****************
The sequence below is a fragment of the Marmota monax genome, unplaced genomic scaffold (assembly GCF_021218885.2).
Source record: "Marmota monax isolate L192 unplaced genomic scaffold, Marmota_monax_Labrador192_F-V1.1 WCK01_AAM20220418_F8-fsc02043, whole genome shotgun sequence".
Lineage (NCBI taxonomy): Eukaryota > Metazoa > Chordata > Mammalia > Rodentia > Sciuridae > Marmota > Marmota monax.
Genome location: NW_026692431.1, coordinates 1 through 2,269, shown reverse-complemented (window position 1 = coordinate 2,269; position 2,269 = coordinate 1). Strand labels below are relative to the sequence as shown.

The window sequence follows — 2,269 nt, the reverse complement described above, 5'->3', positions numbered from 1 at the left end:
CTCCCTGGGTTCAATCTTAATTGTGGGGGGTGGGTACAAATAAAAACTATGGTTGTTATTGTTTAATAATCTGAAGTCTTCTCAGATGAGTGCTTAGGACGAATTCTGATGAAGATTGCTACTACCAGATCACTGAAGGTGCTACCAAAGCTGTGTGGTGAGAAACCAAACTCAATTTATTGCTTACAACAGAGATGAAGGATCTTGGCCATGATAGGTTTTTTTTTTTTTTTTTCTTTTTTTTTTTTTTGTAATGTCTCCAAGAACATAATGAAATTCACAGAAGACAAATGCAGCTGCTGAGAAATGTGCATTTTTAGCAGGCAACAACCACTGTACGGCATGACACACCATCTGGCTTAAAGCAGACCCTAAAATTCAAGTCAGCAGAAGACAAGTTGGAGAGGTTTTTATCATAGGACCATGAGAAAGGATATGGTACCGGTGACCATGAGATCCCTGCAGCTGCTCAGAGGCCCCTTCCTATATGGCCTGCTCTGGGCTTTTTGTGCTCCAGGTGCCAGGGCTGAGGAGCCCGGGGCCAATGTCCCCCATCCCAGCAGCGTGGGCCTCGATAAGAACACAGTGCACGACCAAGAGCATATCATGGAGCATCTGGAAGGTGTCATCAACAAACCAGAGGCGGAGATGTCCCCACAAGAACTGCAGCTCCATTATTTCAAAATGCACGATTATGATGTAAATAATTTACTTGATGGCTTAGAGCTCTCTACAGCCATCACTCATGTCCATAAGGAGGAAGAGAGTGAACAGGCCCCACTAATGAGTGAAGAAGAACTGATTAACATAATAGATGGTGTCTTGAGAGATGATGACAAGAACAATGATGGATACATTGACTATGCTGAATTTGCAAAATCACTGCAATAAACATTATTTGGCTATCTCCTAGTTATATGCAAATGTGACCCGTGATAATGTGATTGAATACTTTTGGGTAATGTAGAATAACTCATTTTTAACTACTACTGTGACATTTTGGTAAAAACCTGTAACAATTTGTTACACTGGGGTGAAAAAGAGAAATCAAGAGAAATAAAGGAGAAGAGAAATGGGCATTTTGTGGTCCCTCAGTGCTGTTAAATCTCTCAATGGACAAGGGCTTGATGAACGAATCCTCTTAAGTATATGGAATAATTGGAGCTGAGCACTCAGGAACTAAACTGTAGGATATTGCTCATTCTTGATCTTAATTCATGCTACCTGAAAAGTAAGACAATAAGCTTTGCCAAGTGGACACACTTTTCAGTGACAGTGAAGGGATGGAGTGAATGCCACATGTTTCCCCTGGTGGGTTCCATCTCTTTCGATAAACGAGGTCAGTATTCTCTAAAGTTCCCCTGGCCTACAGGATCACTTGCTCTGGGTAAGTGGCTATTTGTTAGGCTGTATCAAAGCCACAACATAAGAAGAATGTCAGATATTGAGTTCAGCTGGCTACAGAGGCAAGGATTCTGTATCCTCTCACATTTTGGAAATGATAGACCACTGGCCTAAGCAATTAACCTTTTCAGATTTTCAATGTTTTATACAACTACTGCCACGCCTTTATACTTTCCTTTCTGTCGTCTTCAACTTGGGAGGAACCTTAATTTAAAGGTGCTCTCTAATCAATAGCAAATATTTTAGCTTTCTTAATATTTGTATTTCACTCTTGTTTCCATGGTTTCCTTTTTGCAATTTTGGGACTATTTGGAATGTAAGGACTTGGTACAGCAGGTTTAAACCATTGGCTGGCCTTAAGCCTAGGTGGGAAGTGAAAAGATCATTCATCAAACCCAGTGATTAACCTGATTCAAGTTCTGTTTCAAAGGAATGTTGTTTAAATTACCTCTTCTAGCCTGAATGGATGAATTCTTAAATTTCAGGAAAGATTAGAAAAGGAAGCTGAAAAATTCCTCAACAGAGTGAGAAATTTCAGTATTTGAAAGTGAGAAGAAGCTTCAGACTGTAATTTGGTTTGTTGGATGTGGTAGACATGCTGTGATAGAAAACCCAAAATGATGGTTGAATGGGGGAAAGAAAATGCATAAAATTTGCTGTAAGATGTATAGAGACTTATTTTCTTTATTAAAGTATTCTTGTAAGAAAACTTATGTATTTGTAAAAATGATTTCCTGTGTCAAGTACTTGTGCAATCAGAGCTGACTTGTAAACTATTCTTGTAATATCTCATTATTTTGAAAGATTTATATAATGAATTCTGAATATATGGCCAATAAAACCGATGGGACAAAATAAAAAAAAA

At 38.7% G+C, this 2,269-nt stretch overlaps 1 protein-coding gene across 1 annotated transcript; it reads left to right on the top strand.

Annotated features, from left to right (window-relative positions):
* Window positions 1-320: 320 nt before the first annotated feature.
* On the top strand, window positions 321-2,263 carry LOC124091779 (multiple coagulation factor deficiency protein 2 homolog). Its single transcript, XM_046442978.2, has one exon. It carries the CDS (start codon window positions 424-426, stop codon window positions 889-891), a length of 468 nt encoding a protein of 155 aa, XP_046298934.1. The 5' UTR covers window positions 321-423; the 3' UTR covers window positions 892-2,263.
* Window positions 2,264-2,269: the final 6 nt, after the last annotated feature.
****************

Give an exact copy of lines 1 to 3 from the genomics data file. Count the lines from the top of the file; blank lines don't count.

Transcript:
The sequence below is a fragment of the Marmota monax genome, unplaced genomic scaffold (assembly GCF_021218885.2).
Source record: "Marmota monax isolate L192 unplaced genomic scaffold, Marmota_monax_Labrador192_F-V1.1 WCK01_AAM20220418_F8-fsc02043, whole genome shotgun sequence".
Lineage (NCBI taxonomy): Eukaryota > Metazoa > Chordata > Mammalia > Rodentia > Sciuridae > Marmota > Marmota monax.